By Lawrence A. Cunningham
Share buybacks are surprisingly controversial. A share buyback is when a company repurchases its own shares, which reduces its shares outstanding. By reducing the number of shares, buybacks effectively allocate a greater portion of corporate capital to remaining investors. For example, earnings per share increases.
Share buybacks add value to all corporate constituents — shareholders, employees, customers — when capital allocation follows two rules. One: buybacks are made with excess cash after the company has reinvested to maintain or grow the profitability of its current business, whether organically or through acquisitions. Two: buybacks are made only at share prices below business value—a corporation that overpays for anything, including its own shares, destroys corporate value.
Some critics protest buybacks for the wrong reasons. They complain of transferring corporate cash to shareholders when employees deserve a raise and customers a price cut. But this overlooks Rule One: skimping on employees and stiffing customers are anathema to any corporation and all its long-term shareholders, particularly stock pickers who construct a selective portfolio of high-quality stocks (called quality shareholders).
There are only two types of potential beneficiaries of so diverting cash to share buybacks. The first are transient (short-term) shareholders who don’t care about Rule Two: they are happy to cash in at an inflated price even if in the process the company destroys value for remaining shareholders, employees and customers. The second are managers who don’t care about either Rule because their pay is tied heavily to current stock price or current earnings per share.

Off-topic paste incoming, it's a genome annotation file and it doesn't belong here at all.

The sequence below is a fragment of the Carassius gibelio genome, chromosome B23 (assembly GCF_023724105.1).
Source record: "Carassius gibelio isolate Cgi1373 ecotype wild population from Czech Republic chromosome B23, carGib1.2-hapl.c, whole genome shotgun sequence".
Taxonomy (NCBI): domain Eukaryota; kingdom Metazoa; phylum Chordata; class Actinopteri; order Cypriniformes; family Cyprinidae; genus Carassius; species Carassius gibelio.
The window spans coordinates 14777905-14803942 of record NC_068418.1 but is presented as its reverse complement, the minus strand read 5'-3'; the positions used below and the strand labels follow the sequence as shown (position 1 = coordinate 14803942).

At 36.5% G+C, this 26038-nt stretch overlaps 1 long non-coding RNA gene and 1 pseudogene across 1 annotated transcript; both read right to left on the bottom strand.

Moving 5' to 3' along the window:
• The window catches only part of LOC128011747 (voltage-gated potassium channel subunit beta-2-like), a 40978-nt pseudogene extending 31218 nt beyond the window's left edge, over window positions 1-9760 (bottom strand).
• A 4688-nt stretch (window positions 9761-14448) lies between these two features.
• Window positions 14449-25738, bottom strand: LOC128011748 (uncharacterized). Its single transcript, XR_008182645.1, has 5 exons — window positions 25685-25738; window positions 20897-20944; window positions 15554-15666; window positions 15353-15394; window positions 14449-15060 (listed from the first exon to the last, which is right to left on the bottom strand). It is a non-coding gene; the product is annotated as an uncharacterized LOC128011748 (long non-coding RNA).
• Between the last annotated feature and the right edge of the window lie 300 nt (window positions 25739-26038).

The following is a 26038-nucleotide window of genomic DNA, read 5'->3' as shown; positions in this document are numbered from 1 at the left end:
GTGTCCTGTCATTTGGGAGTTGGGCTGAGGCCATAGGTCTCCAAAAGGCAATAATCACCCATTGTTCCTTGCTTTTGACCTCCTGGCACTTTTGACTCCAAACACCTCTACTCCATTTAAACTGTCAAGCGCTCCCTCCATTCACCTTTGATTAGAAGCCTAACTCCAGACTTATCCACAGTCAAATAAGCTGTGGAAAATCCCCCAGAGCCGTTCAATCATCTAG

Faithful managerial stewards who adhere to buyback Rules One and Two, however, add value for all corporate constituencies. Three of the best corporate managers of all time pioneered and perfected the proper execution of share buyback programs over several decades dating to the 1970s: Kay Graham of The Washington Post Co., Larry Tisch of Loews Corporation, and Henry Singleton of Teledyne. All ran decades-long, on-and-off, buyback programs based on these principles — buying only when price was low and there were no better uses of cash.
These managerial titans have some clear successors among today’s corporate leaders. Among active corporate repurchasers in recent years, the following companies boast high-quality, long-term shareholder bases, as compared to transients, who own shares fleetingly, and indexers, who own indiscriminately.
Bank of New York Mellon (NYS:BK)
Deckers Outdoor (NYS:DECK)
Home Depot (NYS:HD)
O’Reilly Automotive (NAS:ORLY)
O’Reilly is an auto parts retailer serving both professional and amateur mechanics. Founded in 1957 by the O’Reilly family, the company runs some 5,600 stores generating annual revenue around $10 billion. Since its 1993 IPO, it has maintained a strong culture of employee stock ownership. The current CEO since 2018 is Greg Johnson, who has been with the company since 2001. The business model is simple: buy new stores and increase sales at all stores. The result has been steady growth over two decades, with a major acquisition every two or three years and compound annual growth rate of 19%. The company offers products and services customers need and steadily adds new workers. Competitive advantages include economics of scale.